• Baxter Lee

What Exactly is Aquaponics?

Aquaponics is short for growing plants without soil and adding nutrients to the water the plants grow in as needed. Fish are one of the main providers of these nutrients. Typically plants are grown in a controlled environment enabling the growers to raise produce year round. Greenhouses are a common structure to house these systems.


At the crux of the entire system is an unexpected helper - fish poop. Fish live in one part of the system while plants live in another separate area. Between these two areas, life in all manner of sizes, is unfolding. Fish are fed by the caretakers, fish poop is converted into nutrients the plants can use for food, and the plants in turn cleanse the soiled water which enters right back into the area where the fish live.


This simple yet complex system is happening all throughout the Earth as we speak. In varying degrees plants are cleansing water much more contaminated than what unfolds in an aquaponic system. This system structure is the basis for all food grown in aquaponics.


What Does Aquaponics Do Traditional Farming Cannot?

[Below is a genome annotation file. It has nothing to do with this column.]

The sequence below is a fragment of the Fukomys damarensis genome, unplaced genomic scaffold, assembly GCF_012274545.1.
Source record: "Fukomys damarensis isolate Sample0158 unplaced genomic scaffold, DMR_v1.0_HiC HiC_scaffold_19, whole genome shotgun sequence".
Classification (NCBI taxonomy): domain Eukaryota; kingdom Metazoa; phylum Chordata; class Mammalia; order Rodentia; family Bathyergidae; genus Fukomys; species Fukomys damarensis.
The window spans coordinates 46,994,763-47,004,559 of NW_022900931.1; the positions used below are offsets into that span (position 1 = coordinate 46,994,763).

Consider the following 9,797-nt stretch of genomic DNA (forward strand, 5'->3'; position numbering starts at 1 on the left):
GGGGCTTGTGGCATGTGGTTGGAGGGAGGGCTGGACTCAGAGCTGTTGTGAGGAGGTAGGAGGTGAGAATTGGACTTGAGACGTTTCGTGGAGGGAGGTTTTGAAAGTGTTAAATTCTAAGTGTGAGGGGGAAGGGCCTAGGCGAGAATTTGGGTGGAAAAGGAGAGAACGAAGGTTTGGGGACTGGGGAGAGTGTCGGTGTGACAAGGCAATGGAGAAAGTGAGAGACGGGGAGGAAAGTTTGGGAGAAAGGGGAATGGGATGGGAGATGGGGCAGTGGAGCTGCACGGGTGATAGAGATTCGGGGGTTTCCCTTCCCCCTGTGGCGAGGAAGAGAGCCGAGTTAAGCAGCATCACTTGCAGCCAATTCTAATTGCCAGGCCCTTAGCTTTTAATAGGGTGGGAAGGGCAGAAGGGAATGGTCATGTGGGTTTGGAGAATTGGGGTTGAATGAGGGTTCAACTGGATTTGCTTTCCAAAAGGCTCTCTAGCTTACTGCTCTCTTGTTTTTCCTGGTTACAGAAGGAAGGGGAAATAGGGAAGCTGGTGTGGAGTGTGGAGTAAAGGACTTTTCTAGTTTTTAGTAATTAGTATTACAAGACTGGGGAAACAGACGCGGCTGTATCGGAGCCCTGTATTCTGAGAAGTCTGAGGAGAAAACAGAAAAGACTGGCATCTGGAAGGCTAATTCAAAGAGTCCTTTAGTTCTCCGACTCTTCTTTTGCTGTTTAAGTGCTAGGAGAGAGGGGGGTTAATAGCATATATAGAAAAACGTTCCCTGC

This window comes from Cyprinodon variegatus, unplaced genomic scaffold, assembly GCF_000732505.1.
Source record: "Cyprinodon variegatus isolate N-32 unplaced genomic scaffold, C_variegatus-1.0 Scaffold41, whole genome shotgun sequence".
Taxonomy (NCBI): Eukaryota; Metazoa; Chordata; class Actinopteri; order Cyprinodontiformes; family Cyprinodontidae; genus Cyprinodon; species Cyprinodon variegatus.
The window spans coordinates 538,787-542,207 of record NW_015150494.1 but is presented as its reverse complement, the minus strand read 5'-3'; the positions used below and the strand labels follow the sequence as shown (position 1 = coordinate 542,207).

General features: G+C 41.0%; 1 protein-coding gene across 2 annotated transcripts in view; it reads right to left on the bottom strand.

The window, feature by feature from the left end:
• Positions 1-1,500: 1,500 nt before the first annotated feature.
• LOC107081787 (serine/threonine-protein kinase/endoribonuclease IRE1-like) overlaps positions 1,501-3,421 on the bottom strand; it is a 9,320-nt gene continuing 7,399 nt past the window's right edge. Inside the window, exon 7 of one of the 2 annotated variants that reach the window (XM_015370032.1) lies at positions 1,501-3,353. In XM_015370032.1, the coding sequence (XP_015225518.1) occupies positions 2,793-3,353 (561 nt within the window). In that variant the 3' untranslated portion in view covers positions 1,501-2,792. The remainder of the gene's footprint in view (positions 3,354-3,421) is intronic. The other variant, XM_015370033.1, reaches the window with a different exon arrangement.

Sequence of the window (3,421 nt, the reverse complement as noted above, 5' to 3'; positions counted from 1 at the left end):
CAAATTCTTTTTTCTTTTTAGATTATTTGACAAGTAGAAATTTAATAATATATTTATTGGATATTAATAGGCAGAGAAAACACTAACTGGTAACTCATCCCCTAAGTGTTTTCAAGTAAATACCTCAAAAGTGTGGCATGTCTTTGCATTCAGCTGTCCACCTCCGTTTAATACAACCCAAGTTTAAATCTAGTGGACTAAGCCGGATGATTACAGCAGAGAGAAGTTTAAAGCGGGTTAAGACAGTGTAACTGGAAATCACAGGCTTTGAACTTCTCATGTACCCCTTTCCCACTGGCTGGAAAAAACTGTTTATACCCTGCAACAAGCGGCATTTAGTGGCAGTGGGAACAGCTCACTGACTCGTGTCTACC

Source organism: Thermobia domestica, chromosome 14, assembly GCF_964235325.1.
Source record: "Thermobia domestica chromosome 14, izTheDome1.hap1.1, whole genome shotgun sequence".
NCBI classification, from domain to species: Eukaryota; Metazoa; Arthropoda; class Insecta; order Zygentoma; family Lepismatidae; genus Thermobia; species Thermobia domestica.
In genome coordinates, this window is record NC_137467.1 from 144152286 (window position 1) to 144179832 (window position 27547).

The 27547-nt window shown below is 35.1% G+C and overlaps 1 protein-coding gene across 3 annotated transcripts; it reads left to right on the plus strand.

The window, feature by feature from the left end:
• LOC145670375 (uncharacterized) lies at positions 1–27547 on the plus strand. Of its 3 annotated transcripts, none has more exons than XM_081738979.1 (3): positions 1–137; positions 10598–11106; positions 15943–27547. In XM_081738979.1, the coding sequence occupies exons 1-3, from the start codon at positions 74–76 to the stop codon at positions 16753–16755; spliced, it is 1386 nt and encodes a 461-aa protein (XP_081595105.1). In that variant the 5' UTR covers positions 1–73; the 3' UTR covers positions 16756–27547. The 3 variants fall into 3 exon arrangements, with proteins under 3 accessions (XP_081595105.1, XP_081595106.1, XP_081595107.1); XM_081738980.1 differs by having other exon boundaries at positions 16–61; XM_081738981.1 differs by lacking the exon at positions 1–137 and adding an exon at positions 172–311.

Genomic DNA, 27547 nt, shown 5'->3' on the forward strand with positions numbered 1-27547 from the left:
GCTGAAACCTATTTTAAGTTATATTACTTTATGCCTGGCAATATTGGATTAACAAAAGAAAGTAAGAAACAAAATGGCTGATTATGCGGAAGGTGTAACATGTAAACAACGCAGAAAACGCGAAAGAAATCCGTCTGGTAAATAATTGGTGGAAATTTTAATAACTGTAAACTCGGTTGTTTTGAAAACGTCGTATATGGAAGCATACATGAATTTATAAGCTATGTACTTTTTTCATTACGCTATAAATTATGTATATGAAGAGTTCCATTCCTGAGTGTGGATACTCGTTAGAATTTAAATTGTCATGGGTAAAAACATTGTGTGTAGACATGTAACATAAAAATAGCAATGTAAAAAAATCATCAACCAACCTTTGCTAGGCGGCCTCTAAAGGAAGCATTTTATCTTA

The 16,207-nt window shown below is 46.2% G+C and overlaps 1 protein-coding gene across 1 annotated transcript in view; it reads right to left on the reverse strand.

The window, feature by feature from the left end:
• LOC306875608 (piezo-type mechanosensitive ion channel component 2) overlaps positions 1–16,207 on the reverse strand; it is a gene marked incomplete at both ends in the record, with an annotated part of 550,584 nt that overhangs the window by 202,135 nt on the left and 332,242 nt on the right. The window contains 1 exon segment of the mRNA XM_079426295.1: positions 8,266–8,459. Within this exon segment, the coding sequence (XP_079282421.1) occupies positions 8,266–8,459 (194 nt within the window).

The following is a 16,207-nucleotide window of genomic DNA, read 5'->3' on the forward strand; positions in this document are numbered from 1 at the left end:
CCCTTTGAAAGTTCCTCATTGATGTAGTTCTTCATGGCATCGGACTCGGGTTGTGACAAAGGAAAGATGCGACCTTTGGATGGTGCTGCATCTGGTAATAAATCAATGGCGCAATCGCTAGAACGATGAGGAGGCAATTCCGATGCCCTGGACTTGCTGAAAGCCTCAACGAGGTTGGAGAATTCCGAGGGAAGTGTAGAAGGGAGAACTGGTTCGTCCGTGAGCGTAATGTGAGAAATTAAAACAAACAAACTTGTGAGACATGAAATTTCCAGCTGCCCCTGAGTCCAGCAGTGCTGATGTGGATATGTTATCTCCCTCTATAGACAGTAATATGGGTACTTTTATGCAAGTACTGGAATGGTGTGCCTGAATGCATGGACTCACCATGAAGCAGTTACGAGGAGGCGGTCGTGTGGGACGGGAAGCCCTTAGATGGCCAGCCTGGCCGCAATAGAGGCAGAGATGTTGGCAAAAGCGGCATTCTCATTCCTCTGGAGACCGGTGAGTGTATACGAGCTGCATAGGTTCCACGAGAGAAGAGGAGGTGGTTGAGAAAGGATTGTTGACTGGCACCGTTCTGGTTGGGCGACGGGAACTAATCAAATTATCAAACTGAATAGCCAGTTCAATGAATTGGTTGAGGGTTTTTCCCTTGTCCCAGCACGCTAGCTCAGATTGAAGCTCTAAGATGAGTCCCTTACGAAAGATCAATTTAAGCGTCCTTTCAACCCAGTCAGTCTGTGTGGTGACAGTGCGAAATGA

Aquaponics is to an iPhone like the mobile phone was in the 90's. In other words - aquaponics can do everything traditional farming can do - but better.


Here are just a few things aquaponics excels at:


* Aquaponics uses 90% less water than traditional farming.

* Water and nutrients are recycled.

* Controlled environments enable year round growing.

* Food can be grown in drought stricken areas.

* Less pests.

* No weeding.

* Urban areas can be utilized to raise food.

Break-down of a Common System


In aquaponics there are two foundational tanks that must be reserved for fish and for plants. Between those two tanks there are numerous add-ons that can be included, but are not absolutely necessary. All of the surface area in the system is already being utilized by bacteria breaking down fish poop and converting it into food for the plants (more on the chemistry behind the bacteria later). U.V filters, bio-media filters, calcium filters, and other equipment can be used to help cleanse water in systems.


Conclusion


Aquaponics is rapidly emerging as a viable alternative to traditional farming. As the costs, both environmentally and economically, rise for traditional farming other means of raising food are cropping up. Aquaponics strikes at the heart of a growing fresh food demand both in America and around the world as well.


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